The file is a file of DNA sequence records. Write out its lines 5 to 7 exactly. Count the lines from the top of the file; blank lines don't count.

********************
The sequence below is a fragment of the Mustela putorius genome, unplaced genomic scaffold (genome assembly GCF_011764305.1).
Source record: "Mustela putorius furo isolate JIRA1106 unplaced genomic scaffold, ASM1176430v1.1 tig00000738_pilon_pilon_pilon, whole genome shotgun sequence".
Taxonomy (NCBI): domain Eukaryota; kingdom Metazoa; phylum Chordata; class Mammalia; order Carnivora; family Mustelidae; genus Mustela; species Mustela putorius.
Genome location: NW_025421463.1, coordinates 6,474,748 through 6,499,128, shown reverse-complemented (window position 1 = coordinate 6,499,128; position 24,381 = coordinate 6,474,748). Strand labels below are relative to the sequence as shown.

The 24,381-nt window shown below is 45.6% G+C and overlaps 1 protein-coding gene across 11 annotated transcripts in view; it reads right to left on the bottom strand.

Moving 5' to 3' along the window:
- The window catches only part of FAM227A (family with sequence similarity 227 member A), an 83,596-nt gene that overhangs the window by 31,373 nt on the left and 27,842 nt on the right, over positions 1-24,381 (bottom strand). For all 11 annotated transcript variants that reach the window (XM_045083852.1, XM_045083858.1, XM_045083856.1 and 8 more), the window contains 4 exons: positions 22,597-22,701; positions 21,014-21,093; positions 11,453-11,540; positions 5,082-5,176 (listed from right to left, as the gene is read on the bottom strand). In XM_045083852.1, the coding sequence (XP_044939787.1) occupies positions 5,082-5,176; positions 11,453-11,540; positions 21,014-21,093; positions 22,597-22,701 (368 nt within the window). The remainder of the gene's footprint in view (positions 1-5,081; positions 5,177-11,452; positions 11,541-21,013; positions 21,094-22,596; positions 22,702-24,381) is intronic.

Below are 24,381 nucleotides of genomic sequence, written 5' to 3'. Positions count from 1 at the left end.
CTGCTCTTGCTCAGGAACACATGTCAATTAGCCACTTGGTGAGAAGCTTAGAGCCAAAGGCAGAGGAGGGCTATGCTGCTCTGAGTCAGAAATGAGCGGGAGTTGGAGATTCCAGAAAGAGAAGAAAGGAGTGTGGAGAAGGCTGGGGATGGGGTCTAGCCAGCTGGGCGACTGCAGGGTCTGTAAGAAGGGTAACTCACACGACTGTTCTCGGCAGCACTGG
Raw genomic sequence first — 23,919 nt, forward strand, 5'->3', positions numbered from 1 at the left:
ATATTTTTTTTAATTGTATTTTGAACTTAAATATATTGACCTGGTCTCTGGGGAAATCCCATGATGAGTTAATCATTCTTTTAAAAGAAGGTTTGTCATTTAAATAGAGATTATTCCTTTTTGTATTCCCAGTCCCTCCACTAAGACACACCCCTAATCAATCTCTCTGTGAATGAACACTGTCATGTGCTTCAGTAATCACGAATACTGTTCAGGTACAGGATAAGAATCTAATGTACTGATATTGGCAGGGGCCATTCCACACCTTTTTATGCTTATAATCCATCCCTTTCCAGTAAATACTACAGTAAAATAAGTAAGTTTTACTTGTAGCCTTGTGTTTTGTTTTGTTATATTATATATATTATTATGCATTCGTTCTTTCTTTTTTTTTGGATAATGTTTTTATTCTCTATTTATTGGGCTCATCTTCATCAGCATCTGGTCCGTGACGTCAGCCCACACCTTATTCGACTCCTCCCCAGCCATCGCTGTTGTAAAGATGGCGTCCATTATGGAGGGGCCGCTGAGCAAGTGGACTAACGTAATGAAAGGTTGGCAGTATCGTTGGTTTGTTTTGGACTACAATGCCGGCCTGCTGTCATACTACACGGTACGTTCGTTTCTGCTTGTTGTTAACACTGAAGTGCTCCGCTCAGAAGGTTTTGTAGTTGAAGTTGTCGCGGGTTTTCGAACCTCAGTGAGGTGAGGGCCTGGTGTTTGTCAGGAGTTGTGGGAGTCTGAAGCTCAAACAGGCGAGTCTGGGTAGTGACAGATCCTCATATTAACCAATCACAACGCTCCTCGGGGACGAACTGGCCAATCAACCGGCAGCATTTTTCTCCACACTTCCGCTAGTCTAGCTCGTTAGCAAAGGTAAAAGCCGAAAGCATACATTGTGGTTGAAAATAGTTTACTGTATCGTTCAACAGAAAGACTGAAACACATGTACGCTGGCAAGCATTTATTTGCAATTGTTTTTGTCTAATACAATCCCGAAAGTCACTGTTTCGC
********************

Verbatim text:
The 24,381-nt window shown below is 45.6% G+C and overlaps 1 protein-coding gene across 11 annotated transcripts in view; it reads right to left on the bottom strand.

Moving 5' to 3' along the window:
- The window catches only part of FAM227A (family with sequence similarity 227 member A), an 83,596-nt gene that overhangs the window by 31,373 nt on the left and 27,842 nt on the right, over positions 1-24,381 (bottom strand). For all 11 annotated transcript variants that reach the window (XM_045083852.1, XM_045083858.1, XM_045083856.1 and 8 more), the window contains 4 exons: positions 22,597-22,701; positions 21,014-21,093; positions 11,453-11,540; positions 5,082-5,176 (listed from right to left, as the gene is read on the bottom strand). In XM_045083852.1, the coding sequence (XP_044939787.1) occupies positions 5,082-5,176; positions 11,453-11,540; positions 21,014-21,093; positions 22,597-22,701 (368 nt within the window). The remainder of the gene's footprint in view (positions 1-5,081; positions 5,177-11,452; positions 11,541-21,013; positions 21,094-22,596; positions 22,702-24,381) is intronic.